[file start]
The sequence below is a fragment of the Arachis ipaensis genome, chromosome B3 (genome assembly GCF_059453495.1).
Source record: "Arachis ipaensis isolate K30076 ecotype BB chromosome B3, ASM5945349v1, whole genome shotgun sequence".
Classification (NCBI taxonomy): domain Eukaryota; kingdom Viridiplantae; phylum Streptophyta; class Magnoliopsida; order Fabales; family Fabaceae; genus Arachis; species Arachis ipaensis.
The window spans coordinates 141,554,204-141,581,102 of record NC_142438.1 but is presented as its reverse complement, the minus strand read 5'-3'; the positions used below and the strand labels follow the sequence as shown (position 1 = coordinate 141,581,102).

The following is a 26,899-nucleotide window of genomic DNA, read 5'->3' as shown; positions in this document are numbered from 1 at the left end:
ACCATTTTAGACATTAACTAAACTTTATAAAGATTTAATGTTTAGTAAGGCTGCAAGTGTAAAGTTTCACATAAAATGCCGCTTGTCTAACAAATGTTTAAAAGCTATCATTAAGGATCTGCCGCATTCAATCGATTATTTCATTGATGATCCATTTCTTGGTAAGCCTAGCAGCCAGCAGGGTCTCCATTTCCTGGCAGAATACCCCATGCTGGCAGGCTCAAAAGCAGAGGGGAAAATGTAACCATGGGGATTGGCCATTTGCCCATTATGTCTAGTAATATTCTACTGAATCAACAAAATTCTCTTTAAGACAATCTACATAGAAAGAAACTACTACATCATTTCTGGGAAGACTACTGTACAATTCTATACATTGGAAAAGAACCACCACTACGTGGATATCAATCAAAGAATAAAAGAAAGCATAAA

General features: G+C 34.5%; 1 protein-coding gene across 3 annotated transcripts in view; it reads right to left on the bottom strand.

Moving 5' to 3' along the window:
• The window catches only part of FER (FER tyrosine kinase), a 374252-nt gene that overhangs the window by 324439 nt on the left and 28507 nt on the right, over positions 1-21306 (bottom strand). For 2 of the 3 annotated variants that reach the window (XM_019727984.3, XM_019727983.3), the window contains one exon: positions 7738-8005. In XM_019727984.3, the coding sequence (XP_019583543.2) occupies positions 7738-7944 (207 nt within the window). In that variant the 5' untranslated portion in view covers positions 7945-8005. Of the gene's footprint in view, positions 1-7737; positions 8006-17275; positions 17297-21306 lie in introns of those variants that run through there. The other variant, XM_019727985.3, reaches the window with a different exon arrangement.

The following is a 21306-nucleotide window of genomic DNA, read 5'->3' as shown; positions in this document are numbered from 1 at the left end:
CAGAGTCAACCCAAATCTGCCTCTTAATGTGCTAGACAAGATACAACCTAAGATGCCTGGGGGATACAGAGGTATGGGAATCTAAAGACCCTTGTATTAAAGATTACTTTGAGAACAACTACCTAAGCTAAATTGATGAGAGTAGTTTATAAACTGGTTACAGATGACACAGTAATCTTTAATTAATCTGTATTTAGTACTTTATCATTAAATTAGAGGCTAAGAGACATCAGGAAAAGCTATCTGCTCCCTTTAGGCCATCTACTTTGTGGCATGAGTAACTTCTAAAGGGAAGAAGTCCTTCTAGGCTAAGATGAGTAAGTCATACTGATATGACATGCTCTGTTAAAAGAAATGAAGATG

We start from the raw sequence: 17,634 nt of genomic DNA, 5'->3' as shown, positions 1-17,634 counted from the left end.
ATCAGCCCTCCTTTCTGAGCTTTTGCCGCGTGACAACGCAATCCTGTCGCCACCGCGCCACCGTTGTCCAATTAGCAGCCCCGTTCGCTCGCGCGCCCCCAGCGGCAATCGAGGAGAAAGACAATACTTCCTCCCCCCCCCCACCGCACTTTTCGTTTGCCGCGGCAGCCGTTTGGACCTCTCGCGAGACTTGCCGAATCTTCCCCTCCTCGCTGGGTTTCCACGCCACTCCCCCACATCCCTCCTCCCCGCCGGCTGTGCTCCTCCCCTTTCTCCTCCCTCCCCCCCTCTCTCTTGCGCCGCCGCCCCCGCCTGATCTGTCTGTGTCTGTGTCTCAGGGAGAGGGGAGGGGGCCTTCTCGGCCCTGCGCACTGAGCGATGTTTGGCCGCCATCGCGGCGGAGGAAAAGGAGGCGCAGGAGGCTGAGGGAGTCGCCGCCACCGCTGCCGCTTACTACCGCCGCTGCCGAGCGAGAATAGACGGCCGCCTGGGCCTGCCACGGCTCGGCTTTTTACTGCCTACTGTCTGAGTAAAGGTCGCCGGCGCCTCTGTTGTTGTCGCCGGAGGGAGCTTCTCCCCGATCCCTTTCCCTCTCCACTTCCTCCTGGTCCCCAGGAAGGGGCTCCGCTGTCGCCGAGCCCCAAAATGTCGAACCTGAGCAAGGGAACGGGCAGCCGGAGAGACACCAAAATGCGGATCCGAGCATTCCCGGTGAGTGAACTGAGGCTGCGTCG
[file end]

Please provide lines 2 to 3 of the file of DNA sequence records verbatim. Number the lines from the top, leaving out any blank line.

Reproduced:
Source record: "Arachis ipaensis isolate K30076 ecotype BB chromosome B3, ASM5945349v1, whole genome shotgun sequence".
Classification (NCBI taxonomy): domain Eukaryota; kingdom Viridiplantae; phylum Streptophyta; class Magnoliopsida; order Fabales; family Fabaceae; genus Arachis; species Arachis ipaensis.